Telehealth not only has the ability to increase convenience and improve care for remote patients, it also improves emergency department throughput, and ultimately can reduce potentially avoidable admissions.
While telemedicine capabilities are some of the most exciting existing in healthcare today, inconsistent reimbursement standards continue to hinder successful program adoption. Challenges continue in navigating the state-level variability in regulations and capturing procedures to receive the appropriate compensation and reimbursement. Because of its potential, it is crucial for organizations implementing telehealth to work closely with legislators and insurance companies to ensure reimbursement occurs in a timely and effective manner. Fortunately, the growing interest in implementing telehealth solutions has prioritized reimbursement evolution.
The purpose of this paper is to review the current landscape of telehealth reimbursement and provide insight into strategies for dealing with the complex regulatory environment. For example, when we asked a renown Academic Medical Center in Dallas about its telemedicine capabilities, they give a semi-standard response: “We would like to offer more, but billing is a significant challenge.” We’ll also take a deeper dive and show how one particular organization’s telehealth services are functioning like a well-oiled machine.
Download our Tactical Report on Telehealth Reimbursement >
UC San Diego Health’s Jacobs Medical Center is a visionary healthcare building that functions as three hospitals – housing centers for women’s and infants, cancer care and specialty surgery – in one 10-story building. The building has been widely recognized for its patient-focused design, with media coverage from CNN, Architect’s Newspaper and Dezeen while winning both a Fast Company World Changing Idea award and the AIA National Healthcare Design Award in 2017.
While these accomplishments celebrate the design and key features of the medical center, we wanted to call special attention to specific spaces in the hospital focused on cancer care. In Jacobs, floors four through six are home to the Moores Cancer Center, where multidisciplinary teams of specialists, surgeons and oncologists build on advanced tools to deliver personalized care and cancer treatment trials. With 108 beds, the cancer facility nearly doubles UC San Diego Health’s capacity to treat cancer patients in the area.
Here are three unique elements of Jacobs Medical Center that bolster its ability to deliver quality cancer care:
Pressurized Air to Reduce Infection
The air in the Moores Cancer Center’s blood and marrow transplantation (BMT) floor is positively pressurized and specialty filtered to help reduce the risk of infection for patients with compromised immune functions. These measures allow patients to leave their treatment rooms, walk around open areas of the unit and visit with family and friends.
“(Previously) patients (could) leave their room during certain periods in their treatment but only if they wear a mask because of the vulnerability to infection during this time,” said Edward Ball, MD, director of the UC San Diego Blood and Marrow Transplantation Program. “With the purified air there will be no living things, no viruses and no bacteria floating around. Patients can leave the room and not worry about getting sick. When people are stuck in a room for so long; these differences are critical.”
This change allows physicians to be more at ease with patients outside of their rooms and empowers the BMT floor to deliver a higher level of care. Physicians can do more in one place, keeping patients more relaxed and in familiar environments as opposed to having to be whisked off to other floors for tests or monitoring.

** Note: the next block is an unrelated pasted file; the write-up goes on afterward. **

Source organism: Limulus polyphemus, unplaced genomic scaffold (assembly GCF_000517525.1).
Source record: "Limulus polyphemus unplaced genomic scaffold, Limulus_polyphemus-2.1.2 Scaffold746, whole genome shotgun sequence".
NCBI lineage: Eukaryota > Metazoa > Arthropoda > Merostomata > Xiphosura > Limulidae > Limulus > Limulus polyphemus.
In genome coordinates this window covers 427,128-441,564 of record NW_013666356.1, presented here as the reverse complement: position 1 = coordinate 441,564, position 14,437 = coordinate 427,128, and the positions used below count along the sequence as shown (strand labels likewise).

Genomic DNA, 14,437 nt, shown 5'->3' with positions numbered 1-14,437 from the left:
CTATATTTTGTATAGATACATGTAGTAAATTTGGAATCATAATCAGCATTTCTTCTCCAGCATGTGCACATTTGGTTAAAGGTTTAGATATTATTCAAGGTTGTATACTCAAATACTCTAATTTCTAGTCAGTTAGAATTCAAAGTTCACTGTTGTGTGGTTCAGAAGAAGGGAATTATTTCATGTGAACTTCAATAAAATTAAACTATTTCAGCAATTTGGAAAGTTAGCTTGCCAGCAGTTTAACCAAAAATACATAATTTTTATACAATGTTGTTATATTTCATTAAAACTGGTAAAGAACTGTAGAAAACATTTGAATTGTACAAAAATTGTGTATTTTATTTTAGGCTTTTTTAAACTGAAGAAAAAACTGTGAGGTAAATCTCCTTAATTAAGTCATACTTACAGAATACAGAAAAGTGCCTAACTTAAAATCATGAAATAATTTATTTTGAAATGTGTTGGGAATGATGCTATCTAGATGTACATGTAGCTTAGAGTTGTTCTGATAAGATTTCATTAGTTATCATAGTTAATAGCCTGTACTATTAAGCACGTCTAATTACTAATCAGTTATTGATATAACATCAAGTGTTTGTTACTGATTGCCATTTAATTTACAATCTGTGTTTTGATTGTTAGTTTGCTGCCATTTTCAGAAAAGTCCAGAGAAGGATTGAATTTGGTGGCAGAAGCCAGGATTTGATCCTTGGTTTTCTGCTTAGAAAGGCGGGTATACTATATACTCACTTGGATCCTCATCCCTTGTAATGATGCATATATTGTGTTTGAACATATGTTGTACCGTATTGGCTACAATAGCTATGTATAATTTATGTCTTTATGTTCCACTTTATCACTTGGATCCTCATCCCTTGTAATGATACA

Jacobs Medical Center has been designated a Comprehensive Cancer Center by the National Cancer Institute (NCI) – part of the National Institutes of Health. This designation is reserved for cancer care facilities with the highest achievements in cancer research, clinical care, education and community contributions. NCI-designed comprehensive cancer centers have higher survival and recovery rates due to the fullness of care, diverse oncology disciplines, subspecialty expertise and multidisciplinary teams they support.
At Jacobs Medical Center, multidisciplinary cancer care is in the building’s DNA. Care teams supported in the Moores Cancer Center include specialist from:
- Medical oncology
- Radiation oncology
- Diagnostic imaging and radiology
- Social work
These multi-disciplinary teams can better work together in the new space to determine and execute the best course of treatment for each cancer patient they serve. They also have access to state-of-the-art equipment for minimally invasive and robotic surgery, 3D visualization techniques, and other treatment approaches of brain tumors, prostate cancer and other cancers when needed.
Infused with Nature
Extensive research suggests access to nature can enhance patient care and outcomes. Jacobs Medical Center is designed as a “garden hospital” due to the unique ways it fuses building and landscape. Multiple elevated gardens and terraces bring nature up to the cancer patient levels and patient rooms have expansive windows that overlook the nearby canyon, oceans and sunsets. The Moores Cancer Center specifically offers a Bamboo Garden which houses clinical and research space for UC San Diego Health cancer services, staff and patients.
Outside of patient rooms in the Moores Cancer Center, daylight filters throughout the floors and family rooms are in prominent locations at the end of corridors to allow maximum light and views.
Each of these elements contributes to making Jacobs Medical Center a cutting-edge destination for patients needing cancer care from San Diego, Southern California and across the country. It is a model for other providers to follow in the future.
Learn more about our cancer care efforts >